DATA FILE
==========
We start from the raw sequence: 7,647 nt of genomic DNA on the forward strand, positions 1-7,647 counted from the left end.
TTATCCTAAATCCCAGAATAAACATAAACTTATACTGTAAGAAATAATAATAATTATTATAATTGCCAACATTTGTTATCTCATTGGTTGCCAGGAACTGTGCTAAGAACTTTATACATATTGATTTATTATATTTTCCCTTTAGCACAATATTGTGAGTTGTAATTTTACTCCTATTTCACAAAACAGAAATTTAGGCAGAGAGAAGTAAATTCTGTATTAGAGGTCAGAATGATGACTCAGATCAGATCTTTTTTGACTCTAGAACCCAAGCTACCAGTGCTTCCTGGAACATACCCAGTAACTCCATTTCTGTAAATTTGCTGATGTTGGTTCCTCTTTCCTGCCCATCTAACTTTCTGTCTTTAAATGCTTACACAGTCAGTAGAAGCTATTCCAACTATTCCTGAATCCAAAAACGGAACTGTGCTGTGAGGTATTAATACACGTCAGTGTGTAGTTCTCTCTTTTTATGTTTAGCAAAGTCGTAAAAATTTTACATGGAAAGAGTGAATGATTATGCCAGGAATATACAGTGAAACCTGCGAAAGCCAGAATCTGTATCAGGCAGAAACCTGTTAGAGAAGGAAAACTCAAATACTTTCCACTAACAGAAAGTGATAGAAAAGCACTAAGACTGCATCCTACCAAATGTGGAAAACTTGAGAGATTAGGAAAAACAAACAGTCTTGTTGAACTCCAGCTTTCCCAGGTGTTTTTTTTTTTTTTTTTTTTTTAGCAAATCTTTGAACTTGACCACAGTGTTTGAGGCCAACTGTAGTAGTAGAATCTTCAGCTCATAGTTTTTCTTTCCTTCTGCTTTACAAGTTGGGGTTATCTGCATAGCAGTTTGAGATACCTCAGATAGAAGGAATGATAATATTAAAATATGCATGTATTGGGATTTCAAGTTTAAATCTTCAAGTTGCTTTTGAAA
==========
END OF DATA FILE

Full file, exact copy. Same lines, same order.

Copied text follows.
We start from the raw sequence: 7,647 nt of genomic DNA on the forward strand, positions 1-7,647 counted from the left end.
TTATCCTAAATCCCAGAATAAACATAAACTTATACTGTAAGAAATAATAATAATTATTATAATTGCCAACATTTGTTATCTCATTGGTTGCCAGGAACTGTGCTAAGAACTTTATACATATTGATTTATTATATTTTCCCTTTAGCACAATATTGTGAGTTGTAATTTTACTCCTATTTCACAAAACAGAAATTTAGGCAGAGAGAAGTAAATTCTGTATTAGAGGTCAGAATGATGACTCAGATCAGATCTTTTTTGACTCTAGAACCCAAGCTACCAGTGCTTCCTGGAACATACCCAGTAACTCCATTTCTGTAAATTTGCTGATGTTGGTTCCTCTTTCCTGCCCATCTAACTTTCTGTCTTTAAATGCTTACACAGTCAGTAGAAGCTATTCCAACTATTCCTGAATCCAAAAACGGAACTGTGCTGTGAGGTATTAATACACGTCAGTGTGTAGTTCTCTCTTTTTATGTTTAGCAAAGTCGTAAAAATTTTACATGGAAAGAGTGAATGATTATGCCAGGAATATACAGTGAAACCTGCGAAAGCCAGAATCTGTATCAGGCAGAAACCTGTTAGAGAAGGAAAACTCAAATACTTTCCACTAACAGAAAGTGATAGAAAAGCACTAAGACTGCATCCTACCAAATGTGGAAAACTTGAGAGATTAGGAAAAACAAACAGTCTTGTTGAACTCCAGCTTTCCCAGGTGTTTTTTTTTTTTTTTTTTTTTTAGCAAATCTTTGAACTTGACCACAGTGTTTGAGGCCAACTGTAGTAGTAGAATCTTCAGCTCATAGTTTTTCTTTCCTTCTGCTTTACAAGTTGGGGTTATCTGCATAGCAGTTTGAGATACCTCAGATAGAAGGAATGATAATATTAAAATATGCATGTATTGGGATTTCAAGTTTAAATCTTCAAGTTGCTTTTGAAA